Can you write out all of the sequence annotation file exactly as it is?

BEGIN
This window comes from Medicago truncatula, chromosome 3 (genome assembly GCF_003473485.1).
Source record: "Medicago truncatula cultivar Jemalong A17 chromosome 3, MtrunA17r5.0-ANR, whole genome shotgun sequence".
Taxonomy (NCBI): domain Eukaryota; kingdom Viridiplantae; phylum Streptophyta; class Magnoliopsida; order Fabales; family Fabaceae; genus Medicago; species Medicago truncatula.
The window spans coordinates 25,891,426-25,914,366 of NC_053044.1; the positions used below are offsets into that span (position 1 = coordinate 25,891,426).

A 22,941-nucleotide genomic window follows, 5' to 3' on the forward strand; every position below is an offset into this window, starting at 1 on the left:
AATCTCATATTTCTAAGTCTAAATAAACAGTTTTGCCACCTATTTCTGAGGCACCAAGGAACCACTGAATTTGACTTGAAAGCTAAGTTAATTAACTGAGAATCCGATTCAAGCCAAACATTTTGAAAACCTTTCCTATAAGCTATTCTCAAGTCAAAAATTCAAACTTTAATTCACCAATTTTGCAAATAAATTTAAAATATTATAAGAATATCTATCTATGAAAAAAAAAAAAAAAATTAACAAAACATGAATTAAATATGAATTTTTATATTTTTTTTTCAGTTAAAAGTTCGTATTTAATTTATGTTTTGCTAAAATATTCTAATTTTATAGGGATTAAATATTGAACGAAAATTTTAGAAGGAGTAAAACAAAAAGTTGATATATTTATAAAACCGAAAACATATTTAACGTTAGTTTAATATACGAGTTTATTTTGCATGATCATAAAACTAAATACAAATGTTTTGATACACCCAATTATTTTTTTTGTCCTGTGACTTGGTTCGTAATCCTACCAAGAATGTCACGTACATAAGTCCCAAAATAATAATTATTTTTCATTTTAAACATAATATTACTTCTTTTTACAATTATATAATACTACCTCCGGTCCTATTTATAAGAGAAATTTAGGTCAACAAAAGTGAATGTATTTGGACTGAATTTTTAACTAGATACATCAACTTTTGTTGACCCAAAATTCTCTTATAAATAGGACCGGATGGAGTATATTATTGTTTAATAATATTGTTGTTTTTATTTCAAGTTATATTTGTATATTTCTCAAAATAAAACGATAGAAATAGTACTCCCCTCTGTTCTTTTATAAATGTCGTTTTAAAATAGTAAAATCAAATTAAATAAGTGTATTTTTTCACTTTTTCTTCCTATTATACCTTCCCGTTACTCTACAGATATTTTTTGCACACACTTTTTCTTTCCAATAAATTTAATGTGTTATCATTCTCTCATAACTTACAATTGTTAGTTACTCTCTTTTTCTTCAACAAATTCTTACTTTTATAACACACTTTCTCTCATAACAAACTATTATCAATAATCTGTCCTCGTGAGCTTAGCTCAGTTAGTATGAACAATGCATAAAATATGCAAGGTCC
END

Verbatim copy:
This window comes from Medicago truncatula, chromosome 3 (genome assembly GCF_003473485.1).
Source record: "Medicago truncatula cultivar Jemalong A17 chromosome 3, MtrunA17r5.0-ANR, whole genome shotgun sequence".
Taxonomy (NCBI): domain Eukaryota; kingdom Viridiplantae; phylum Streptophyta; class Magnoliopsida; order Fabales; family Fabaceae; genus Medicago; species Medicago truncatula.
The window spans coordinates 25,891,426-25,914,366 of NC_053044.1; the positions used below are offsets into that span (position 1 = coordinate 25,891,426).

A 22,941-nucleotide genomic window follows, 5' to 3' on the forward strand; every position below is an offset into this window, starting at 1 on the left:
AATCTCATATTTCTAAGTCTAAATAAACAGTTTTGCCACCTATTTCTGAGGCACCAAGGAACCACTGAATTTGACTTGAAAGCTAAGTTAATTAACTGAGAATCCGATTCAAGCCAAACATTTTGAAAACCTTTCCTATAAGCTATTCTCAAGTCAAAAATTCAAACTTTAATTCACCAATTTTGCAAATAAATTTAAAATATTATAAGAATATCTATCTATGAAAAAAAAAAAAAAAATTAACAAAACATGAATTAAATATGAATTTTTATATTTTTTTTTCAGTTAAAAGTTCGTATTTAATTTATGTTTTGCTAAAATATTCTAATTTTATAGGGATTAAATATTGAACGAAAATTTTAGAAGGAGTAAAACAAAAAGTTGATATATTTATAAAACCGAAAACATATTTAACGTTAGTTTAATATACGAGTTTATTTTGCATGATCATAAAACTAAATACAAATGTTTTGATACACCCAATTATTTTTTTTGTCCTGTGACTTGGTTCGTAATCCTACCAAGAATGTCACGTACATAAGTCCCAAAATAATAATTATTTTTCATTTTAAACATAATATTACTTCTTTTTACAATTATATAATACTACCTCCGGTCCTATTTATAAGAGAAATTTAGGTCAACAAAAGTGAATGTATTTGGACTGAATTTTTAACTAGATACATCAACTTTTGTTGACCCAAAATTCTCTTATAAATAGGACCGGATGGAGTATATTATTGTTTAATAATATTGTTGTTTTTATTTCAAGTTATATTTGTATATTTCTCAAAATAAAACGATAGAAATAGTACTCCCCTCTGTTCTTTTATAAATGTCGTTTTAAAATAGTAAAATCAAATTAAATAAGTGTATTTTTTCACTTTTTCTTCCTATTATACCTTCCCGTTACTCTACAGATATTTTTTGCACACACTTTTTCTTTCCAATAAATTTAATGTGTTATCATTCTCTCATAACTTACAATTGTTAGTTACTCTCTTTTTCTTCAACAAATTCTTACTTTTATAACACACTTTCTCTCATAACAAACTATTATCAATAATCTGTCCTCGTGAGCTTAGCTCAGTTAGTATGAACAATGCATAAAATATGCAAGGTCC